The Gators had the ball for 37:41 against Kentucky on Saturday. It was the longest they've possessed the ball for any game this season. During the four games this season, the Gators have had the ball for 58% of the time.
The success in time of possession also has given the defense time to breathe on the sideline. No matter how good the defense was in 2011, the offense couldn't keep the ball and was constantly struggling with three-and-outs, throwing the defense back on the field without being able to catch its breath.
This season has been the opposite.
That was no more obvious than when Florida put together a 15-play, 72-yard drive in the third quarter that took 9:03 off the clock. There were seven throws and eight rushes on the drive that showed off how balanced the Florida offense can be while keeping the defense on the sideline.
"I think running the ball, eating chunks off the clock and the effectiveness of that, then that creates opportunities down the field," Muschamp said. "You end up tiring pass rushers for third down. It's all a domino effect as the game goes when you're able to run the ball."
Muschamp noted that the coaching staff has studied first down plays that the team has run, and they usually have success. The goal is to pick up at least three yards for a positive play, and the Gators have been successful with it so far this year. The only thing that has slowed the team is when penalties happen that set them behind the chains.
With the score in Florida's favor throughout the game on Saturday, Muschamp didn't want to air it out and stretch the field. He wanted the team to keep the ball and continue working on the run game that will be important to the future of the season.
"We could have done a lot of different things offensively, but we had the game in hand," Muschamp said. "I'm not a big stat guy at the end to go pad all of our stats like a lot of guys are." ?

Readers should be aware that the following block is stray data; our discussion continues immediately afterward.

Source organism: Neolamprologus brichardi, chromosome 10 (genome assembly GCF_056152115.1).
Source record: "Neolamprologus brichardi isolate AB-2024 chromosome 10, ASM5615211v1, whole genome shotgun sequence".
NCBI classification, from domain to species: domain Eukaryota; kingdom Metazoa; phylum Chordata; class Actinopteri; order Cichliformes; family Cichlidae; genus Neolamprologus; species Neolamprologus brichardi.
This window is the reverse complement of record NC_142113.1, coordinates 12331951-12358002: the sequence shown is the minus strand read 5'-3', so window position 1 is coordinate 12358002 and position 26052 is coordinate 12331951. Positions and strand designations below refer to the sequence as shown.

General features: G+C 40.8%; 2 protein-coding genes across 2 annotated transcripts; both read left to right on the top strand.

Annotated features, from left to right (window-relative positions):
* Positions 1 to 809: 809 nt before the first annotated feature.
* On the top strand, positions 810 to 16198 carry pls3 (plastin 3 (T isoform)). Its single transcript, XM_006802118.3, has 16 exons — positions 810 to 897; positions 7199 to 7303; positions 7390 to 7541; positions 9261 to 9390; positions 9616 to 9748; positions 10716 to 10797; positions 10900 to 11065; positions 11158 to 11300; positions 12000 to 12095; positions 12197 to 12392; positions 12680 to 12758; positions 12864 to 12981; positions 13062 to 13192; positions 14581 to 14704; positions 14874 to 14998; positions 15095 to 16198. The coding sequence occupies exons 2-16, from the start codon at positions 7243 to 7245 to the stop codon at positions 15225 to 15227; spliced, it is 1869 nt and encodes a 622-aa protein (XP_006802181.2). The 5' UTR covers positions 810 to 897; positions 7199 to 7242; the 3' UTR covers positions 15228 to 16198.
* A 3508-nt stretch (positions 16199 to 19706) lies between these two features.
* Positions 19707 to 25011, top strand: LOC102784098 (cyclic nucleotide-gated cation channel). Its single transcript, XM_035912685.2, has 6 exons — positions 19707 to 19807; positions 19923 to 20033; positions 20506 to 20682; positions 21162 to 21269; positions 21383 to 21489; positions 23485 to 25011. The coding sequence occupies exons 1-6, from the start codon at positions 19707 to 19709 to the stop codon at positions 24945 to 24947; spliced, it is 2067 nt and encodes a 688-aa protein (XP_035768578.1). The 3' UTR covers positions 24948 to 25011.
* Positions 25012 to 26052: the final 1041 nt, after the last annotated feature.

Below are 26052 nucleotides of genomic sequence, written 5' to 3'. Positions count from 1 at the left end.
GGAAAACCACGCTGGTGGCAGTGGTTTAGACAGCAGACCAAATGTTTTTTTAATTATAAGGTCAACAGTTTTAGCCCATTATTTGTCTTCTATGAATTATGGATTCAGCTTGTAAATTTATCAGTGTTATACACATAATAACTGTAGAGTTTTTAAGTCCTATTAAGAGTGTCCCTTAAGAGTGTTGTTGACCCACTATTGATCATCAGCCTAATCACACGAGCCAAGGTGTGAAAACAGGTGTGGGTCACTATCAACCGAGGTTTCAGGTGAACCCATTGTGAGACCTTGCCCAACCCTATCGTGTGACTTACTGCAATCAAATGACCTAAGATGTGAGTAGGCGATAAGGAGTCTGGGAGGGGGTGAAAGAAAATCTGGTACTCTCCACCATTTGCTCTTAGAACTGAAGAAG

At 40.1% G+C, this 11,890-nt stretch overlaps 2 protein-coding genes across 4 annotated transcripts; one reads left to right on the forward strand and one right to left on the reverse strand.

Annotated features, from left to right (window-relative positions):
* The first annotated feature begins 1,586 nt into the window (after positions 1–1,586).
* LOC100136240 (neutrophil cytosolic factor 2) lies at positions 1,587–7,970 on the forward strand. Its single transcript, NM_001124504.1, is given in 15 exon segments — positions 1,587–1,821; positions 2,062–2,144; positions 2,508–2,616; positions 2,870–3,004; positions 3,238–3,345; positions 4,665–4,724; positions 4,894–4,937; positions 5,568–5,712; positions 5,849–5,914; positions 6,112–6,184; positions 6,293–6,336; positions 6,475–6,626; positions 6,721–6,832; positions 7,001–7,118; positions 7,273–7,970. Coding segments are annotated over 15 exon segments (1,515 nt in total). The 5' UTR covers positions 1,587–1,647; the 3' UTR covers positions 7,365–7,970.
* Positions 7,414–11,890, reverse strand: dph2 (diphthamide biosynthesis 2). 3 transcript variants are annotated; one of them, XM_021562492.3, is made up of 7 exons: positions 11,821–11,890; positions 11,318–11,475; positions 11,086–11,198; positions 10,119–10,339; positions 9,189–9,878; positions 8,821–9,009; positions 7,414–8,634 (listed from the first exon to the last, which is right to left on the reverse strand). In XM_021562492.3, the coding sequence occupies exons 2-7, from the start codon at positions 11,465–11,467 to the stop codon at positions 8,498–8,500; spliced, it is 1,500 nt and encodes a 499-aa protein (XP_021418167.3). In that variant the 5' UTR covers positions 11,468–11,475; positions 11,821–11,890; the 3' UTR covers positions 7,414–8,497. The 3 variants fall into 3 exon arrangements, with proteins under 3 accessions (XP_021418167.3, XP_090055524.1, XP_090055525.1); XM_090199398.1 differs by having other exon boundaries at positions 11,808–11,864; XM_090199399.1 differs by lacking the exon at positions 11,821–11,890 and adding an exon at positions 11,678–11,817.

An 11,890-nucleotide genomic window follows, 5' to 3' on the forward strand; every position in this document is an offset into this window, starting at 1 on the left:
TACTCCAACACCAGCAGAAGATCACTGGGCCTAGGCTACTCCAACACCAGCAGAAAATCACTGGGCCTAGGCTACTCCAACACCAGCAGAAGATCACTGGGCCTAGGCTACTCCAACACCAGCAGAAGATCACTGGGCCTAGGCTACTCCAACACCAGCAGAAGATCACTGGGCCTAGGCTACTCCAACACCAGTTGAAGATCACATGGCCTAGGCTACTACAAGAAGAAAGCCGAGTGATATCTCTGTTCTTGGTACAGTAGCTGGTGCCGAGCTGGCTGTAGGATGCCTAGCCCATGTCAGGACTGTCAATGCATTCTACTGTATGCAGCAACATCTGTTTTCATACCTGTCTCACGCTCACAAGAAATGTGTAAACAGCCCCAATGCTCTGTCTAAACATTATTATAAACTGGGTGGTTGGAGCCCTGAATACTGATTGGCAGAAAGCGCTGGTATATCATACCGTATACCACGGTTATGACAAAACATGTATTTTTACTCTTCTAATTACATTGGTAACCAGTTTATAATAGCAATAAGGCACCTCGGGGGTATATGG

Jelani Jenkins (thumb) will meet with a doctor this week to get a better idea, but his status for the game against the Tigers is uncertain. Muschamp mentioned last week that he could possibly play with a cast on his hand.
Offensive tackle Matt Patchan (pec) will "probably not" be available against LSU. He will go through drills in practice next week, and the Gators are hoping to get him back against Vanderbilt on October 13. Muschamp had no doubt that Patchan will play this year.
REVIEWING KENTUCKY: The Gators had seven explosive plays on offense Saturday while only allowing one on defense. Muschamp was also pleased with the Florida secondary, especially the interception returned for a touchdown by Jaylen Watkins."Any time you're able to shut somebody out in this day and age of football, it's great," Muschamp said.
He was pleased with the coverage units on special teams and continued to compliment the kicking of Caleb Strugis and punting of Kyle Christy, who continues to be an impact player for the Gators.
"He needs to continue to progress forward but that's been a huge weapon for us as far as flipping the field and the job he has done," Muschamp said of Christy, who was the special teams player of the week.
Watkins and Omar Hunter split the defensive player of the game honors while Hunter was also named SEC defensive lineman of the week.
Scout team players of the week were Jeremi Powell, AJ Mobley and Alex McCallister, who Muschamp said has gone from 204 pounds when he got to campus to his current weight of 230 pounds.
PERIMETER RUN DEFENSE A FOCUS: If there was an area where the Florida defense struggled on Saturday, it was controlling some of the Kentucky runs to the outside. Scheme wasn't always the issue. Part of it was simply discipline and desire to go make the tackle."A lot of times it's want-to," Muschamp said. "That 230-pound back is running at one of our corners. We've got one that's real excited to go tackle—Loucheiz Purifoy— and the rest of them have to get more excited about tackling. Want-to is something. You have to want to tackle."
Every defense that the coaching staff can call has one primary player that is responsible for the edge on a run play, usually a linebacker or member of the secondary. If that breaks down, there's always one member of the secondary who is responsible for cleaning it up.
"We haven't done a good job coaching it, and that's my job," Muschamp said. "Those are things we're going to get corrected as we move forward Tuesday, as far as understanding when the primary run enforce player is blocked, the other guy has to do a better job of replacing him or the primary run enforce player just needs to get himself in position."